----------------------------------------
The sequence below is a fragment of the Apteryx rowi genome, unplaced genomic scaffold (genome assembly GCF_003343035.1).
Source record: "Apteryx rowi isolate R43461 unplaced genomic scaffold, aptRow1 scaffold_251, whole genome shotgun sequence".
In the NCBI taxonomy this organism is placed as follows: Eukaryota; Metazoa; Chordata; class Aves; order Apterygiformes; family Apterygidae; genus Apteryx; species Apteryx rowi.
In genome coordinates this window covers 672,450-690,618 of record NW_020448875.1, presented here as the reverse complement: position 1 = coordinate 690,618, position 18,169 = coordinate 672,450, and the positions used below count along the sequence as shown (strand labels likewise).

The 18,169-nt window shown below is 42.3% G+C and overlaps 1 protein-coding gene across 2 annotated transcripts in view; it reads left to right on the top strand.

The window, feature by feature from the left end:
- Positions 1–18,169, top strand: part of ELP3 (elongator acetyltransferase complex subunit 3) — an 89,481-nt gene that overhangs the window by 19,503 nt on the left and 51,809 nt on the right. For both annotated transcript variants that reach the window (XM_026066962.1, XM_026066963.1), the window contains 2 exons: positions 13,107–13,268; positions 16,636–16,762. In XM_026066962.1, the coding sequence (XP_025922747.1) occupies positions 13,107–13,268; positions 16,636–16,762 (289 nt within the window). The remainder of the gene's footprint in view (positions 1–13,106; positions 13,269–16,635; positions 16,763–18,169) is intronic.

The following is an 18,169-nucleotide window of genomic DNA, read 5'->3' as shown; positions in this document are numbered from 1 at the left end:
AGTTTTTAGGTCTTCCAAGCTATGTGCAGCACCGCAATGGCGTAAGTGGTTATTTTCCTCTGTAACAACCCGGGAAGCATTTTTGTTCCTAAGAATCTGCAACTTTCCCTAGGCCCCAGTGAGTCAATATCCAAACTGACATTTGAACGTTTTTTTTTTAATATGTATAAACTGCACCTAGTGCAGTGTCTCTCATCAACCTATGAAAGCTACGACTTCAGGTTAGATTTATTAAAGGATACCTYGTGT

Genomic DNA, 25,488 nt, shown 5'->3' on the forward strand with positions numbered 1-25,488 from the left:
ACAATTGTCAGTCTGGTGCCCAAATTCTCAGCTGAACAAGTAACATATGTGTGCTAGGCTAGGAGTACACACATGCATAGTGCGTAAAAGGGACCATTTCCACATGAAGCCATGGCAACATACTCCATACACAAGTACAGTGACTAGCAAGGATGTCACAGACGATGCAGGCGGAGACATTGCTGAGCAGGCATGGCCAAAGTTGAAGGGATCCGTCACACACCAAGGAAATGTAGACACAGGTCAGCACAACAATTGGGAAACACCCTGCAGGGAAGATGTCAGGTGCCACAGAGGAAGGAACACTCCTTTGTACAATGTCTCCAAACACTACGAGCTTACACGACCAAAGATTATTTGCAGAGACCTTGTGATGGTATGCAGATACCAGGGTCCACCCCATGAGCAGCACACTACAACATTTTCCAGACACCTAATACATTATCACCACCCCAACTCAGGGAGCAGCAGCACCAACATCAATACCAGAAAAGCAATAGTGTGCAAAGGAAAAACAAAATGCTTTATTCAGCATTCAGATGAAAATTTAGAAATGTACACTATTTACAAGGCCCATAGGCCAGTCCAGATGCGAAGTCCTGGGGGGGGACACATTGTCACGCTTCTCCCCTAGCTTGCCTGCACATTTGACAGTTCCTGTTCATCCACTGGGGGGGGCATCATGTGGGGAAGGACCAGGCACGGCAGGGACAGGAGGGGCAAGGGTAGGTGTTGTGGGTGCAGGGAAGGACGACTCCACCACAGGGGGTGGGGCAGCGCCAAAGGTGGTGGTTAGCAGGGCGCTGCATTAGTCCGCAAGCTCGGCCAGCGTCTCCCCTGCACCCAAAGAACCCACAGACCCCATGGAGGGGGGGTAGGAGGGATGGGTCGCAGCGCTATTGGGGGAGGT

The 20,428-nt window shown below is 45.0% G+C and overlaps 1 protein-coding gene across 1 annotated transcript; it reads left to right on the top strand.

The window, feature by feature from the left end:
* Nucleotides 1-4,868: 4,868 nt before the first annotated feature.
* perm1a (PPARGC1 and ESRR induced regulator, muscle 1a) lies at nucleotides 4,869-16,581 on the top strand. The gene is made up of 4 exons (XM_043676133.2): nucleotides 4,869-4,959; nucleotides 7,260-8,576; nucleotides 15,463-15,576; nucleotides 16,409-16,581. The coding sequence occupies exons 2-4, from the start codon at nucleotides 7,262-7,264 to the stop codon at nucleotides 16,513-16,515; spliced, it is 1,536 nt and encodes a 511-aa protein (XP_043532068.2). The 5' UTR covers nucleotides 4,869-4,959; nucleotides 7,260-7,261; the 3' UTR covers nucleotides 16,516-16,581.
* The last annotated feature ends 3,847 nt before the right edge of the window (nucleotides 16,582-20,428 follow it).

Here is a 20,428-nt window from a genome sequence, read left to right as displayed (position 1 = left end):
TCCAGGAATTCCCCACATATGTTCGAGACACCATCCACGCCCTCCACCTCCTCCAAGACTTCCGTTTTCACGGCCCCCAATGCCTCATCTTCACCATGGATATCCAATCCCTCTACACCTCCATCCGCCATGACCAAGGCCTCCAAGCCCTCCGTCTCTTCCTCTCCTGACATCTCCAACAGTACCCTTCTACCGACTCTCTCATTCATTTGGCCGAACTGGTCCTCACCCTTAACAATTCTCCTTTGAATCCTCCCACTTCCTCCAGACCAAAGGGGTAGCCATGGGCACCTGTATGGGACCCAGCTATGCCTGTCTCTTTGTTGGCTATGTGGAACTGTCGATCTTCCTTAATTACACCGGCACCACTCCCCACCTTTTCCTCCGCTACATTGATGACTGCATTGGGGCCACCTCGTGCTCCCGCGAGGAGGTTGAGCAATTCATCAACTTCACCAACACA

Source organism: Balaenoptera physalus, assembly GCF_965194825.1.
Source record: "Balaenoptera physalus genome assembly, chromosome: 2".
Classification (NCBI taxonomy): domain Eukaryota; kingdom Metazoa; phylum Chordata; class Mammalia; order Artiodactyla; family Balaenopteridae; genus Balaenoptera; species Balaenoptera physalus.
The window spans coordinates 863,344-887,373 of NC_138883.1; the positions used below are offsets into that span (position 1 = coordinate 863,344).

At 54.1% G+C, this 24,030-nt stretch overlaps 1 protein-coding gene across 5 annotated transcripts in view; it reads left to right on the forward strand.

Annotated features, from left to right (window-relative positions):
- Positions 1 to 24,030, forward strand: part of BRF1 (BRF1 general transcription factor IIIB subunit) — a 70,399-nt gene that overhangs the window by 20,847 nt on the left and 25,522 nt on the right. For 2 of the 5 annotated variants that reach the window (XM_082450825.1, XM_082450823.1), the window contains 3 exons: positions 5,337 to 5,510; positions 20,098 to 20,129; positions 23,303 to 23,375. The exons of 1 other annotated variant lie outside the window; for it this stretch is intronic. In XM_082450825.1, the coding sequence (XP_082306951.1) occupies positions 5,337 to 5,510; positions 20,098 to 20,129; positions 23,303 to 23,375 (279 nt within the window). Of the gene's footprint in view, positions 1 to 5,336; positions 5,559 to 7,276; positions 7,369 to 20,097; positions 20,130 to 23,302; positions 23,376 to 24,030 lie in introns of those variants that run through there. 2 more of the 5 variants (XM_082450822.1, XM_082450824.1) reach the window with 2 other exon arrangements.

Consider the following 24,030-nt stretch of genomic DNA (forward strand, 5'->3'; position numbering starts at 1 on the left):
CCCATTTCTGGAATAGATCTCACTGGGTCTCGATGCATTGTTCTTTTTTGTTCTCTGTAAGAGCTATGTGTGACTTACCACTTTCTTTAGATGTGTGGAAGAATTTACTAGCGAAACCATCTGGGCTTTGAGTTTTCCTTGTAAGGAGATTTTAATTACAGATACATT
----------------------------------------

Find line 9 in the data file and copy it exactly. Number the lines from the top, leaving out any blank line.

AGTTTTTAGGTCTTCCAAGCTATGTGCAGCACCGCAATGGCGTAAGTGGTTATTTTCCTCTGTAACAACCCGGGAAGCATTTTTGTTCCTAAGAATCTGCAACTTTCCCTAGGCCCCAGTGAGTCAATATCCAAACTGACATTTGAACGTTTTTTTTTTAATATGTATAAACTGCACCTAGTGCAGTGTCTCTCATCAACCTATGAAAGCTACGACTTCAGGTTAGATTTATTAAAGGATACCTYGTGT